For Erin Blackwell, majoring in creative writing at the New York City college of her dreams is more than a chance to fulfill her ambitions--it's her ticket away from the tragic memories that shadow her family's racehorse farm in Kentucky. But when she refuses to major in business and take over the farm herself someday, her grandmother gives Erin's college tuition and promised inheritance to their maddeningly handsome stable boy, Hunter Allen. Now Erin has to win an internship and work late nights at a coffee shop to make her own dreams a reality. She should despise Hunter . . . so why does he sneak into her thoughts as the hero of her latest writing assignment?

Then, on the day she's sharing that assignment with her class, Hunter walks in. He's joining her class. And after he reads about himself in her story, her private fantasies about him must be painfully clear. She only hopes to persuade him not to reveal her secret to everyone else. But Hunter devises his own creative revenge, writing sexy stories that drive the whole class wild with curiosity and fill Erin's heart with longing. Now she's not just imagining what might have been. She's writing a whole new ending for her romance with Hunter . . . except this story could come true

Writing, romance and two incredibly stubborn characters makes for one interesting love story. I have really come to admire Jennifer's realistic, raw and honest writing style. It makes her stories feel more relatable to me, and it's one of the things I love about each of her books that I've read. With this story I enjoyed the way the two characters, Erin and Hunter battled out their feelings for each other through out the entire story. It was obvious from the get go that they were in love with another, but their denial created some addicting tensions between the two of them. I loved the creative way we learn about both Erin & Hunter's past history together, which is through the stories they both write and share with their creative writing class in college. Each story seemed liked a jab to the two of them, but it was evident to me that this was the beginning of a love story that started taking place between them years before.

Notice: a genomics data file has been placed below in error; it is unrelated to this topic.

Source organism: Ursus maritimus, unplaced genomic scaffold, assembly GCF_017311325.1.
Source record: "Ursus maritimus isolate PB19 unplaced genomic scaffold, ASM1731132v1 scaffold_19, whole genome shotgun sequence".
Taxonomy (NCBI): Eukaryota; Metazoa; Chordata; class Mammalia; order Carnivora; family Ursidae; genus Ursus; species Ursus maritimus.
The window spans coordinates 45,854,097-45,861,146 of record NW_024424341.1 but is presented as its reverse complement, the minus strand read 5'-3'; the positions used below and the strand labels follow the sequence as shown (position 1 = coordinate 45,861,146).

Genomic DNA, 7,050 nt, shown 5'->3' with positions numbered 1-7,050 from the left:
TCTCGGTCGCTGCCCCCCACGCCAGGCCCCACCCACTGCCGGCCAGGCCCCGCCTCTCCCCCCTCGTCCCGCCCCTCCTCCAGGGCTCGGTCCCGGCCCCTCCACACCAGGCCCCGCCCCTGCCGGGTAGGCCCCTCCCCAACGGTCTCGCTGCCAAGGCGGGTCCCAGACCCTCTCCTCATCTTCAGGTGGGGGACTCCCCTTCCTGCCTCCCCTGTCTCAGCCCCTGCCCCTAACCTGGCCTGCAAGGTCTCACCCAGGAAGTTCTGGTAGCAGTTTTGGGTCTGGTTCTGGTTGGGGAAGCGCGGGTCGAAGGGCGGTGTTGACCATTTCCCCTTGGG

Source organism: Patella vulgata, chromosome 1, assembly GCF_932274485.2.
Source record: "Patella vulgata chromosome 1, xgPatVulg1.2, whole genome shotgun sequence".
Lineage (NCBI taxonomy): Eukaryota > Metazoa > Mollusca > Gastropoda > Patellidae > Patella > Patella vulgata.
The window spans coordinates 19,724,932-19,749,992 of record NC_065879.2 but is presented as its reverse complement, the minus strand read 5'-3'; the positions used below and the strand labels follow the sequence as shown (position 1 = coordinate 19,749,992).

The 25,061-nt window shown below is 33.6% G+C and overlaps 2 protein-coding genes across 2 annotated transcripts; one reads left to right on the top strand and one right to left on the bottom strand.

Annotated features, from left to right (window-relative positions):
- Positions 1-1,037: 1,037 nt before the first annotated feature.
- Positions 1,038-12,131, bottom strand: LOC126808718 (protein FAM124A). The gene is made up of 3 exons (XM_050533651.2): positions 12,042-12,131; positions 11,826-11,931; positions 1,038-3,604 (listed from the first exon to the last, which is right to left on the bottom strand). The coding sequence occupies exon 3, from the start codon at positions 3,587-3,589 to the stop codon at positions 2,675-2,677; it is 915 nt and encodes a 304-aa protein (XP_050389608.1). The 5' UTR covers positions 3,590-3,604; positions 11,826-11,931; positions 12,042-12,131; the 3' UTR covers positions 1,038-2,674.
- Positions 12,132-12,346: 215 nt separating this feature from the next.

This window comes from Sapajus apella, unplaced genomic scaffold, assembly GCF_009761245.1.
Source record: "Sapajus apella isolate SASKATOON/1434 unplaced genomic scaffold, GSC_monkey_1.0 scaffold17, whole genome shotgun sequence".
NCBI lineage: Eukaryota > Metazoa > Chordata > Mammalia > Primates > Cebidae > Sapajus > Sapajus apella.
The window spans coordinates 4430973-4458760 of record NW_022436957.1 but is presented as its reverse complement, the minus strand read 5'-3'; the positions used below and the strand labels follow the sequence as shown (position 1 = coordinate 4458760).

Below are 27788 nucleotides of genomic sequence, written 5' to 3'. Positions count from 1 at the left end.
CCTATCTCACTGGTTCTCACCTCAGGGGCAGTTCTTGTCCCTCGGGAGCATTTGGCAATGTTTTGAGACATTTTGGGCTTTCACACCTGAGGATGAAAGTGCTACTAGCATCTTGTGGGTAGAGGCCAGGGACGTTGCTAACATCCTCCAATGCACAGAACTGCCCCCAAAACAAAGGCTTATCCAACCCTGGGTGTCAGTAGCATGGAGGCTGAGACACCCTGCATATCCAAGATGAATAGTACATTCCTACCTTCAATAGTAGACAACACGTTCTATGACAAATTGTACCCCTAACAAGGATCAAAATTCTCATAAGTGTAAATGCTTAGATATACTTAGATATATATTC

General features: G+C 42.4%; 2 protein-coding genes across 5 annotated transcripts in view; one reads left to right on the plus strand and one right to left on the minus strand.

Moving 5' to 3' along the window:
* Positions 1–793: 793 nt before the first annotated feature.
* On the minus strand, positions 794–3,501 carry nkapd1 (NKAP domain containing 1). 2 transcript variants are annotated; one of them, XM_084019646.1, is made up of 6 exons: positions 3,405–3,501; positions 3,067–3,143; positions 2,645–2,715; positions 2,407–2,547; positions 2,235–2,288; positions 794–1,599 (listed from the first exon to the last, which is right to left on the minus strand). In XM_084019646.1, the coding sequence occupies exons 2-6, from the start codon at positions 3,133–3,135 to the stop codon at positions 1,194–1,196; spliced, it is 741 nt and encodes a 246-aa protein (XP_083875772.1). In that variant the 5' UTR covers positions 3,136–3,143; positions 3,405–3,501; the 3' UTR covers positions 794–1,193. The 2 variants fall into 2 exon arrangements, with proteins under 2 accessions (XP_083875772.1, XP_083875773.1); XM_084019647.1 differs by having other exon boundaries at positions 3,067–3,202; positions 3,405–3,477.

I admire Erin's character, even though she is incredibly stubborn. She had it all, but she's working her butt off to support herself as a freshman in college, in NYC. Some of us know how hard that is, and then throw in working and going to school in NYC on top of that, and you'll admire the drive Erin has. Her perfect match is Hunter, and he's just as stubborn as she is, though he can be a little more smooth about the things he does. Speaking of that, he does a few things that made me want to slap him like Erin does. She also does a few stupid things too, but that's one of the things I like about the two of them. They're imperfect and flawed and have a complicated history together, and somehow they figure out a way to work through all that. I enjoyed the way their complicated history together unravels, and getting to understand the two of them more.

Normally I'm totally impatient when it comes to swoon-worthy moments, and it's not often you'll hear me say this, but I love the fact that Jennifer has a way of making her readers wait for those moments. It makes the story seem more credible and it of course invests me as a reader even more so, because I want to know what happens between the two characters. That's one of the reasons I was hooked on this story. I also really liked that this story centers on two characters who are starting their freshman year in college. It's during this time in life things are exciting and complicated and I felt that factored into Erin's story well. This is a story that I think YA fans and fans who love a good cross over will enjoy. I feel fans of Jennifer Echols will really enjoy Love Story. This is a good read and one I enjoyed. There is some mild language in this story, and tastefully written sensual scenes that may not make this suitable for younger YA readers.

2011 Mundie Moms Favorites: Author Interviews #1